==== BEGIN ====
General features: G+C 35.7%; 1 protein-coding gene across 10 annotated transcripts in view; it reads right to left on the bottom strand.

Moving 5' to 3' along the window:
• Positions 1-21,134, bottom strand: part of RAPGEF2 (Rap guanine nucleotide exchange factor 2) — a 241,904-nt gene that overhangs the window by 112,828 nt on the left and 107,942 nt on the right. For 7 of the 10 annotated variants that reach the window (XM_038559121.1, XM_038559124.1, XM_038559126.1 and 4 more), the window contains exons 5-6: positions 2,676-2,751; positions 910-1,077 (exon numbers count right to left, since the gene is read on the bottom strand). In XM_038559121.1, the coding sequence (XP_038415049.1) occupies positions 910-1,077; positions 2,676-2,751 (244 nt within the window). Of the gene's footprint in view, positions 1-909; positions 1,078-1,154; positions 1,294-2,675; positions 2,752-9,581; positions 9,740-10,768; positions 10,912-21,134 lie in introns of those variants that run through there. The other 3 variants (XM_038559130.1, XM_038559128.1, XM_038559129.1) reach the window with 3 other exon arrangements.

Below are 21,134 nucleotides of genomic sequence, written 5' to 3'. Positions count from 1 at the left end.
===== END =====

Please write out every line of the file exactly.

General features: G+C 35.7%; 1 protein-coding gene across 10 annotated transcripts in view; it reads right to left on the bottom strand.

Moving 5' to 3' along the window:
• Positions 1-21,134, bottom strand: part of RAPGEF2 (Rap guanine nucleotide exchange factor 2) — a 241,904-nt gene that overhangs the window by 112,828 nt on the left and 107,942 nt on the right. For 7 of the 10 annotated variants that reach the window (XM_038559121.1, XM_038559124.1, XM_038559126.1 and 4 more), the window contains exons 5-6: positions 2,676-2,751; positions 910-1,077 (exon numbers count right to left, since the gene is read on the bottom strand). In XM_038559121.1, the coding sequence (XP_038415049.1) occupies positions 910-1,077; positions 2,676-2,751 (244 nt within the window). Of the gene's footprint in view, positions 1-909; positions 1,078-1,154; positions 1,294-2,675; positions 2,752-9,581; positions 9,740-10,768; positions 10,912-21,134 lie in introns of those variants that run through there. The other 3 variants (XM_038559130.1, XM_038559128.1, XM_038559129.1) reach the window with 3 other exon arrangements.

Below are 21,134 nucleotides of genomic sequence, written 5' to 3'. Positions count from 1 at the left end.